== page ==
As you can see, I was very clever and labelled the servo wires appropriately. What wasn't so clever was realising that they were to short to reach my Naze32 in the middle of the frame. Time to warm up the soldering iron again and grab some longer wire:

Tarot TL250A Mini FPV Frame

I initially soldered the wires from my FatShark CMOS camera to the relevant pads on the front of the PDB (as intended by Tarot). The traces run towards the aft of the frame and I intended to break them out (signal wire to my VTX and the power wires to my Naze32 ESC/Servo headers (5V)). The wires however kept snapping at the solder points due to stresses and so I opted to use a 12V board camera (HS1177) which we had in stock instead. The FatShark CMOS camera had performed admirably but as well as needing a 5V power source, it had always been a nightmare to mount. The HS177 however can run straight off the battery and comes in a cracking little case which lets you tilt it up for fast forward flight.

The board cam's case bracket can actually be mounted directly onto the forward silver spar which would be a good option other than being a little exposed and leaving no options for mounting a Mobius. I decided to move the forward battery stay to the underside of the frame and used the centre hex screw to hold down the board cam's case bracket:

Tarot TL250A Mini FPV Frame

The camera is now well behind the front of the frame and needs no additional mounting fixtures, the included square camera mount plate can also be discarded. With 6" props the clearance is 4-5mm:

 

Tarot TL250A Mini FPV Frame

Tarot TL250A Mini FPV Frame

The Emax 1806 motors went on without a hitch. Both the 12mm and 16mm pitch mounting points were accessible so I opted for the wider spaced 16mm pitch holes (these were admittedly right on the extremities of the motor mount slots in the frame arms but they do fit):

Tarot TL250A Mini FPV Frame

If I'm unhappiest about anything it would be the tidiness of the ESC mounting. I don't have any desire to shorten the ESC or motor wires as this would likely make them useless in another build but I'm well aware of how messy they look. At least they're functional though:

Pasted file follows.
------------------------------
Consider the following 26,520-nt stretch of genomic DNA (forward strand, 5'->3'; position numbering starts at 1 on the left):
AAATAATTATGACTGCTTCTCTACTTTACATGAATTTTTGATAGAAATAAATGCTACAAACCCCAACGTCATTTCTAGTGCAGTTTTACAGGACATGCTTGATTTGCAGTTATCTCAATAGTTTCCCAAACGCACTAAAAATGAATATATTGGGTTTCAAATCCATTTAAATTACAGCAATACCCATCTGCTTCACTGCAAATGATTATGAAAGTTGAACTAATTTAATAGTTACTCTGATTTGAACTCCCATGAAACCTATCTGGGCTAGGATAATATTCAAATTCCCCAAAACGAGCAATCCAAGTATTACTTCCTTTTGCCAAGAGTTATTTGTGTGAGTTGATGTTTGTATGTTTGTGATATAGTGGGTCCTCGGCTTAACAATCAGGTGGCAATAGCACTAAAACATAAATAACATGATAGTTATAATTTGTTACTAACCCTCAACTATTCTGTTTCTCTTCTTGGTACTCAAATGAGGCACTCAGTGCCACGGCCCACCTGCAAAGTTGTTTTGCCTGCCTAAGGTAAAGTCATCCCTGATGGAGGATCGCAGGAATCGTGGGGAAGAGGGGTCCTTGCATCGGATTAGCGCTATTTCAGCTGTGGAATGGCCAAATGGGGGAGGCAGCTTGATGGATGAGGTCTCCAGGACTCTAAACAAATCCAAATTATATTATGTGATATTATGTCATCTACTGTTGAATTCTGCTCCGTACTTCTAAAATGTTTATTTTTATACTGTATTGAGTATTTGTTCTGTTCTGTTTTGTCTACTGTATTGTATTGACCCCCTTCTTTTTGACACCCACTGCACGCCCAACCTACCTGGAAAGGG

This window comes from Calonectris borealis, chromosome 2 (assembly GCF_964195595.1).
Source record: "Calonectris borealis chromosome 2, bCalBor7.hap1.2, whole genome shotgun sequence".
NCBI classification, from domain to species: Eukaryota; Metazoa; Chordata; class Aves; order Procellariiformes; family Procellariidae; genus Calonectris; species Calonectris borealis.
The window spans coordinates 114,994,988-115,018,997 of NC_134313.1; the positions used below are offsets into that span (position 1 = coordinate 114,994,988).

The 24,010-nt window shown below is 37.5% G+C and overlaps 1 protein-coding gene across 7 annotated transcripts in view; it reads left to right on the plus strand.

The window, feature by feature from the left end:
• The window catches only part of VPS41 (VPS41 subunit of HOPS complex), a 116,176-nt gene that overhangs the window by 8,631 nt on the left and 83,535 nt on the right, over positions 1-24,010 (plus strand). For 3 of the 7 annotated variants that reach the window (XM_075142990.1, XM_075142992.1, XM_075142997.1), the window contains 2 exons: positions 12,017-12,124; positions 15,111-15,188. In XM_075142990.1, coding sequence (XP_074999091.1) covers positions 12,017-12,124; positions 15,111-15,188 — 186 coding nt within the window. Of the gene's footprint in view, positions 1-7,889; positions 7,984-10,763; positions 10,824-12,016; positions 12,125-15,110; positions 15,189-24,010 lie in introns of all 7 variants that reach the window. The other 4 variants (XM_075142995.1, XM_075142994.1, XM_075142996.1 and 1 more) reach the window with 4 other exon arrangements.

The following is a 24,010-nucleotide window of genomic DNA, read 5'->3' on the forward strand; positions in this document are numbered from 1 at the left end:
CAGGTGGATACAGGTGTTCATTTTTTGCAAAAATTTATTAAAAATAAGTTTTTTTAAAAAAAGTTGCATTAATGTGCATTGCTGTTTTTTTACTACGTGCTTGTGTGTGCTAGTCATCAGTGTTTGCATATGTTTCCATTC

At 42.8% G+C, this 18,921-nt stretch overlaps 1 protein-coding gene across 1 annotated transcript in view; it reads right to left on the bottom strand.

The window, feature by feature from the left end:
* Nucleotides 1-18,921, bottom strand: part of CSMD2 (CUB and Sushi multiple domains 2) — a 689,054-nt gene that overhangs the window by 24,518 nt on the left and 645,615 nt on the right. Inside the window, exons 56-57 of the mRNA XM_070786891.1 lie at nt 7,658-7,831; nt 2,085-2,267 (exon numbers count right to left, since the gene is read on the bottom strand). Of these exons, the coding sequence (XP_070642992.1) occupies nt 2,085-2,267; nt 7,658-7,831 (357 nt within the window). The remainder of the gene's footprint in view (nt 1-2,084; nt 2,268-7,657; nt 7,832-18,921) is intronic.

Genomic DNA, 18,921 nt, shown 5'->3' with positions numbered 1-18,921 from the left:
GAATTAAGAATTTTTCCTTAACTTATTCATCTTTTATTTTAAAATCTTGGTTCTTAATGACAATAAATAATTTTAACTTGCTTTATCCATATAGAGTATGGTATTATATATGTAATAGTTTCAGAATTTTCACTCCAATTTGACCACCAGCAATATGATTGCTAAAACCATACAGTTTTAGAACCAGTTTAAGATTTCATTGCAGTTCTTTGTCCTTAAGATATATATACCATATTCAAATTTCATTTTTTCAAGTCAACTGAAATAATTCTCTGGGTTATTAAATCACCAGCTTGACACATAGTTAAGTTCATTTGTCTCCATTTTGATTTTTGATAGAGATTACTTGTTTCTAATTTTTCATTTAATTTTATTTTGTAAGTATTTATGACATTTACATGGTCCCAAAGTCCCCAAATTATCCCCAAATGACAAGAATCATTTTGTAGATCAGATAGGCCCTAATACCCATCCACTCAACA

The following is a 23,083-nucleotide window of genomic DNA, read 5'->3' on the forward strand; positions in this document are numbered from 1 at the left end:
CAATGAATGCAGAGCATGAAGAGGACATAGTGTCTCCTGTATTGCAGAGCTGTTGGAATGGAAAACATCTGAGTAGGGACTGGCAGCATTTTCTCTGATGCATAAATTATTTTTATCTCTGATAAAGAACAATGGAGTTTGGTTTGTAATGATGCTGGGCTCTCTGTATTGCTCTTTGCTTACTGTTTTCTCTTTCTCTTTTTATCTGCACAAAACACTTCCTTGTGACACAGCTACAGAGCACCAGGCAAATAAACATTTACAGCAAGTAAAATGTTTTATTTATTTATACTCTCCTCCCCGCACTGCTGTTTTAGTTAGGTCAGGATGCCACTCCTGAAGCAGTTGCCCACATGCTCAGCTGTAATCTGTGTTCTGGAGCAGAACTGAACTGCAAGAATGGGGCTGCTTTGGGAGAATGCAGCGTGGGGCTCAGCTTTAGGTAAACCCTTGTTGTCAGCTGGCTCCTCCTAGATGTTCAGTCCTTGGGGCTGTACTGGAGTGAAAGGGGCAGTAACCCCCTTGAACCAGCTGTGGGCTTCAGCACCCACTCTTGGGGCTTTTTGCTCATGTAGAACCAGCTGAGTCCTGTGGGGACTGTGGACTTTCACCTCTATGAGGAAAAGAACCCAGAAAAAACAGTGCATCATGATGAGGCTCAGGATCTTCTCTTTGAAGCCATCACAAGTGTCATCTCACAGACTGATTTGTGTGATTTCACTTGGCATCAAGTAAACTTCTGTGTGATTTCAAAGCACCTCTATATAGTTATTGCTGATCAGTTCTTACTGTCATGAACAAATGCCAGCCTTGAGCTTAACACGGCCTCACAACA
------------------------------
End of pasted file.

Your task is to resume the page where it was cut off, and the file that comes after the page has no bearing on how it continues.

Tarot TL250A Mini FPV Frame

Here's how it was looking before a coffee break:

Tarot TL250A Mini FPV Frame

Next job was to mount the TS351 VTX - it's a little on the heavy side for this sort of build and if I was being picky I'd swap it for the lighter TS5823. Unfortunately though it's January and I can't justify shelling out the best part of £30 to shave off 17g. It's just mounted with self adhesive foam for now - once I've worked out where to run a cable tie or two, I'll get it secured more convincingly:

Tarot TL250A Mini FPV Frame

R615X receiver mounted on top behind the Naze32 - case removed and wrapped in kapton tape. Also added the circular polarized antenna to the VTX. You can see the aft prop clearance nicely in this picture - don't worry, they aren't as close as they look:

Tarot TL250A Mini FPV Frame

With all the essentials happily in their new homes, I was left with a lovely little spot at the front of the frame for the Mobius: You can see that a 1500mAh LiPo fits nicely between my VTX and Mobius - the CG is bang on centre too.

Tarot TL250A Mini FPV Frame

Tarot TL250A Mini FPV Frame

The Mobius' mounting sleeve is stuck down in front of the battery and mounted upside down (I'll flip the video in the firmware). I'll be honest, it's definitely exposed and although the sleeve is a good tight fit, it's not impossible for the camera to come out. It's also got minimal vibration isolation. When I've got a little more time I'll revisit this issue and try to fabricate a vibration isolated plate for a more permanent mounting solution. It will do for now though.

Final Thoughts:
The frame is pretty frustrating to put together with some questionable design choices and if you want to mount anything other than Tarot's own line of parts you'll need to think a little outside the box. Not only are there few/no alternative mounting holes, there is barely any available material to drill your own. 

Don't take all this the wrong way though, I actually really like the frame. I don't see how it could weigh any less, it's a solid construction with high quality materials and aesthetically speaking it's a stunning breath of fresh air. I can't wait for the weather to improve so I can get this quad in the air but until then, here are a few pictures of the final build:

Tarot TL250A Mini FPV Frame



Tarot TL250A Mini FPV Frame

 

Tarot TL250A Mini FPV Frame

Tarot TL250A Mini FPV Frame

Tarot TL250A Mini FPV Frame

Tarot TL250A Mini FPV Frame

Total weight including Mobius = 494g

Tarot TL250A Mini FPV Frame